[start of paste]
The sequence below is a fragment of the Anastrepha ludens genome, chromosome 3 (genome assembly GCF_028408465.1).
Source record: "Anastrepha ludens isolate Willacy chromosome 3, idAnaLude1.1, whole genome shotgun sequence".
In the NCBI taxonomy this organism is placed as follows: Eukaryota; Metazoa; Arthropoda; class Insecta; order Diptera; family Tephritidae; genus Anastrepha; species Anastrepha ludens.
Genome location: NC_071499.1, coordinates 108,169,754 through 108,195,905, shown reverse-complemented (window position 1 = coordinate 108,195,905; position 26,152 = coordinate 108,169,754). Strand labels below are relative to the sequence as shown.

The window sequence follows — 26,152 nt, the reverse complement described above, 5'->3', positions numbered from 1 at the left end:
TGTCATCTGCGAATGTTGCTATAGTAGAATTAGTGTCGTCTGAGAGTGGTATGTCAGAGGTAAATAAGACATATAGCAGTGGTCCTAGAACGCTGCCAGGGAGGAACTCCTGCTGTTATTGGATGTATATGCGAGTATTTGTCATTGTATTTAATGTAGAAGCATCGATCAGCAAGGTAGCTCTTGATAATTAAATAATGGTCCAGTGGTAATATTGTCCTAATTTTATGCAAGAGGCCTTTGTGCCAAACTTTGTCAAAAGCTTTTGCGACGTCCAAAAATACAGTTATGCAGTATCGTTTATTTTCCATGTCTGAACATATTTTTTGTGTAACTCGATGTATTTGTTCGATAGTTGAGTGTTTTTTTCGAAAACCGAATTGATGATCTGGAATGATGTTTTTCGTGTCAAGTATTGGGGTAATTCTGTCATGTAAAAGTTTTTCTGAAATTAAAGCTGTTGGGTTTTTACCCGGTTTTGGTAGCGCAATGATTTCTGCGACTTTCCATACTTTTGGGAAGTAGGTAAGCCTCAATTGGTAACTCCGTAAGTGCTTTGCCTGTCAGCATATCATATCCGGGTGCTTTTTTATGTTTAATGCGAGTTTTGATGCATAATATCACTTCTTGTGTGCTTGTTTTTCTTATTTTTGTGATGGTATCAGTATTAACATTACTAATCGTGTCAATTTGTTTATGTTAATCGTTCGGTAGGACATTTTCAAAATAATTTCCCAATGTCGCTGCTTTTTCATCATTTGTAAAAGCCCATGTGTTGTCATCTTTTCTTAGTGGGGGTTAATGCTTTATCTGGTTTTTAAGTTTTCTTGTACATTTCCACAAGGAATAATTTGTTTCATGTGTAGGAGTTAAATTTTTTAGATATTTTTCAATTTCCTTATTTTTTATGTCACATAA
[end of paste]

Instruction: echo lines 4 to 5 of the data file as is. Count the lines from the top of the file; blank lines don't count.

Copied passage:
Genome location: NC_071499.1, coordinates 108,169,754 through 108,195,905, shown reverse-complemented (window position 1 = coordinate 108,195,905; position 26,152 = coordinate 108,169,754). Strand labels below are relative to the sequence as shown.

The window sequence follows — 26,152 nt, the reverse complement described above, 5'->3', positions numbered from 1 at the left end: